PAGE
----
Thermomechanical properties and performance of microfabricated solid oxide fuel cell ([mu]SOFC) structures
Massachusetts Institute of Technology. Dept. of Aeronautics and Astronautics.
Brian L. Wardle.
MetadataShow full item record
The mechanical properties of a ceramic electrolyte, sputtered yttria-stabilized zirconia (YSZ), in thin film (<1Clm) form were studied in order to design and fabricate thermomechanically stable microfabricated SOFCs (SOFCs) at high operation temperature. YSZ films of 70-600nm thickness were deposited at either room temperature or high temperature (500/600°C) on substrates of either silicon, or silicon nitride. The residual film stresses varied from -700 to -100MPa as-deposited, and exhibited tensile hysteresis reaching stresses of -300 to +400MPa with post-deposition annealing to 500°C. Mechanisms controlling the residual stress trends include tensile stress evolution with grain growth and compressive stresses due to "atomic peening". Young's modulus was obtained by center deflection measurement of square membranes for films in mild compression, and from bulge tests for films in tension. The modulus (24-105GPa) was found to be highly dependent on deposition conditions, and was less than half the bulk value (200GPa). Meanwhile, CTEs ( 10.5 x 10-6/oC) extracted from wafer curvature measurement during thermal cycling were independent of deposition conditions. Based on these properties, maximum in-plane stresses in the films were assessed with nonlinear plate theory, and used for uSOFC design.(cont.) Tri-layer (Pt-YSZ/YSZ/Pt-YSZ) membranes designed in this way for operation in the post-buckling regime were fabricated with sidelengths up to 200/pm and with total thickness of 450nm. These large-area membranes buckled, but were structurally viable during repeated thermocycles to 6250C. These devices functioned and produced power of -O0.1mW/cm2 at 500°C, less than estimated (0.25W/cm2) due to lack/leakage of gases and other test set-up issues. This work experimentally verified the post-buckling design regime for functional electrolyte-supported pSOFCs. Future work includes refinement of thermomechanical property characterization, optimal design of other jSOFC systems, and controlled testing of SOFCs.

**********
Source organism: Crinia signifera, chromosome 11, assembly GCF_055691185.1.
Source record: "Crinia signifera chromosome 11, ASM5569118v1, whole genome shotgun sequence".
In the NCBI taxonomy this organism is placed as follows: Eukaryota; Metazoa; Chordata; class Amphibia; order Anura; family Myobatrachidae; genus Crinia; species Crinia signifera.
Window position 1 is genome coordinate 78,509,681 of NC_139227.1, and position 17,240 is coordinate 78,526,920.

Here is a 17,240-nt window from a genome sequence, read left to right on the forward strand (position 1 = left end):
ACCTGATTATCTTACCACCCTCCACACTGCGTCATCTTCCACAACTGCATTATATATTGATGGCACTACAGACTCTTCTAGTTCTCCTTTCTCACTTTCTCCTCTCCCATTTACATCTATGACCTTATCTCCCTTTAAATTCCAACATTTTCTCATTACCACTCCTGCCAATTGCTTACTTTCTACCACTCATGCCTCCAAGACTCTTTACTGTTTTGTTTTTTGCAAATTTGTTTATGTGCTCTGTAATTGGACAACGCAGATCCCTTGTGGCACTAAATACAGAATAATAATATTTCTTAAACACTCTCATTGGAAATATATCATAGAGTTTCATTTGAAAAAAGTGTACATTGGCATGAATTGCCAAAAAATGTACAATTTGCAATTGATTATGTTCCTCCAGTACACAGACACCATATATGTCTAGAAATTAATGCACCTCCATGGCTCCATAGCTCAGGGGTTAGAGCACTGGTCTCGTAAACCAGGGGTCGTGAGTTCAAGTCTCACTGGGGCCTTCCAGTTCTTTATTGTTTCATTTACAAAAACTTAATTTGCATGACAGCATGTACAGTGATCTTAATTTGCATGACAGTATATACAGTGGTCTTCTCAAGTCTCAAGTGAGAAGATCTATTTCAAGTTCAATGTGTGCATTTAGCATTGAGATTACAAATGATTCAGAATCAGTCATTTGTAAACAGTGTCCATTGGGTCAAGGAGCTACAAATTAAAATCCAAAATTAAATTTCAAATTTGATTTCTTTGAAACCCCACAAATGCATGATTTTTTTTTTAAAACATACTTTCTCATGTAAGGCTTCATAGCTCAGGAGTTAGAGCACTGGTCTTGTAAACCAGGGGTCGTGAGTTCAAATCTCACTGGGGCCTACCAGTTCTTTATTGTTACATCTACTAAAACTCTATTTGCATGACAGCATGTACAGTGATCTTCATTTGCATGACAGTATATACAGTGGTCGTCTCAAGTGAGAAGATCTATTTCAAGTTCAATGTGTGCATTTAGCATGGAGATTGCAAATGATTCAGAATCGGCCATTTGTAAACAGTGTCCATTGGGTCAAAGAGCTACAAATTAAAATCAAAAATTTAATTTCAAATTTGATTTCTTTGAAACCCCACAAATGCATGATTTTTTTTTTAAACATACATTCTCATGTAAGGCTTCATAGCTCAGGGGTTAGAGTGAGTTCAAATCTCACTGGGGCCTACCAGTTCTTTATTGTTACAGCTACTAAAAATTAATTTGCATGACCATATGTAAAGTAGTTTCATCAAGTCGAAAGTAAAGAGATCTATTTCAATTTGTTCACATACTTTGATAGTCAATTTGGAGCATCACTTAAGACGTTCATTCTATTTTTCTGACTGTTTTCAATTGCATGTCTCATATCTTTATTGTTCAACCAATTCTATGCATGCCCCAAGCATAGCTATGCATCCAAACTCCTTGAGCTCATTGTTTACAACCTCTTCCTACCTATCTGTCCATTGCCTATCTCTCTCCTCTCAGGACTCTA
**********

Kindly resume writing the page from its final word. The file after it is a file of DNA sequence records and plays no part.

Thesis (S.M.)--Massachusetts Institute of Technology, Dept. of Aeronautics and Astronautics, 2006.In title on t.p., "[mu]" appears as the lower-case Greek letter.Includes bibliographical references (leaves 159-168).
DepartmentMassachusetts Institute of Technology. Dept. of Aeronautics and Astronautics.
Massachusetts Institute of Technology
Aeronautics and Astronautics.